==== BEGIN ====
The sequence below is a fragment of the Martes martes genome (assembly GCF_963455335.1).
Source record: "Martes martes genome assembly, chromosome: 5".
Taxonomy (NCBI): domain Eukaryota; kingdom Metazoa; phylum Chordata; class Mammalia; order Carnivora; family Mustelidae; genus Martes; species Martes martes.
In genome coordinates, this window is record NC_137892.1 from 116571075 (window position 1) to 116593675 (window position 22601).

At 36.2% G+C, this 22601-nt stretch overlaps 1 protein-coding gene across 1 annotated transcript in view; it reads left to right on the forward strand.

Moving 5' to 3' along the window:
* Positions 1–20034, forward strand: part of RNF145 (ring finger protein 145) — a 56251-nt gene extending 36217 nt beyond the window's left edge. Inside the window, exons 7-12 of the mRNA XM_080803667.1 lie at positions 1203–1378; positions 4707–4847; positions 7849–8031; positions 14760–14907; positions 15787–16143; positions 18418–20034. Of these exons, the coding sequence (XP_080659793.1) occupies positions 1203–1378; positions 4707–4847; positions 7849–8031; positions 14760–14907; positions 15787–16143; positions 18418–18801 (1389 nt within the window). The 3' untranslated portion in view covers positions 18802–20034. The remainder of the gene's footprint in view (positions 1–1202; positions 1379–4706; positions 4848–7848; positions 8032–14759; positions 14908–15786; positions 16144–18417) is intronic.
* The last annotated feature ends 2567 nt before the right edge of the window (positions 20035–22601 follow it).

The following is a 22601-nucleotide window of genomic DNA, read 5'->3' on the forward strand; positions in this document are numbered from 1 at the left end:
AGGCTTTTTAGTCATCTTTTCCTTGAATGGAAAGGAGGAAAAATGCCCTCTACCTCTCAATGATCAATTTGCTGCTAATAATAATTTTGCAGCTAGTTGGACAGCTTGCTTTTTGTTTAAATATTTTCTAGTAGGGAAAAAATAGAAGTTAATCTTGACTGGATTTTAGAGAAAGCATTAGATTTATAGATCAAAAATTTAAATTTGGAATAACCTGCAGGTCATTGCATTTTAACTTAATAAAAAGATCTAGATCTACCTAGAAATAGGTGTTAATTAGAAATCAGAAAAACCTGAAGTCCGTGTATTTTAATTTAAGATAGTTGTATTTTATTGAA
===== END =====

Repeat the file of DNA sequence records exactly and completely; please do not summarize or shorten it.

The sequence below is a fragment of the Martes martes genome (assembly GCF_963455335.1).
Source record: "Martes martes genome assembly, chromosome: 5".
Taxonomy (NCBI): domain Eukaryota; kingdom Metazoa; phylum Chordata; class Mammalia; order Carnivora; family Mustelidae; genus Martes; species Martes martes.
In genome coordinates, this window is record NC_137892.1 from 116571075 (window position 1) to 116593675 (window position 22601).

At 36.2% G+C, this 22601-nt stretch overlaps 1 protein-coding gene across 1 annotated transcript in view; it reads left to right on the forward strand.

Moving 5' to 3' along the window:
* Positions 1–20034, forward strand: part of RNF145 (ring finger protein 145) — a 56251-nt gene extending 36217 nt beyond the window's left edge. Inside the window, exons 7-12 of the mRNA XM_080803667.1 lie at positions 1203–1378; positions 4707–4847; positions 7849–8031; positions 14760–14907; positions 15787–16143; positions 18418–20034. Of these exons, the coding sequence (XP_080659793.1) occupies positions 1203–1378; positions 4707–4847; positions 7849–8031; positions 14760–14907; positions 15787–16143; positions 18418–18801 (1389 nt within the window). The 3' untranslated portion in view covers positions 18802–20034. The remainder of the gene's footprint in view (positions 1–1202; positions 1379–4706; positions 4848–7848; positions 8032–14759; positions 14908–15786; positions 16144–18417) is intronic.
* The last annotated feature ends 2567 nt before the right edge of the window (positions 20035–22601 follow it).

The following is a 22601-nucleotide window of genomic DNA, read 5'->3' on the forward strand; positions in this document are numbered from 1 at the left end:
AGGCTTTTTAGTCATCTTTTCCTTGAATGGAAAGGAGGAAAAATGCCCTCTACCTCTCAATGATCAATTTGCTGCTAATAATAATTTTGCAGCTAGTTGGACAGCTTGCTTTTTGTTTAAATATTTTCTAGTAGGGAAAAAATAGAAGTTAATCTTGACTGGATTTTAGAGAAAGCATTAGATTTATAGATCAAAAATTTAAATTTGGAATAACCTGCAGGTCATTGCATTTTAACTTAATAAAAAGATCTAGATCTACCTAGAAATAGGTGTTAATTAGAAATCAGAAAAACCTGAAGTCCGTGTATTTTAATTTAAGATAGTTGTATTTTATTGAA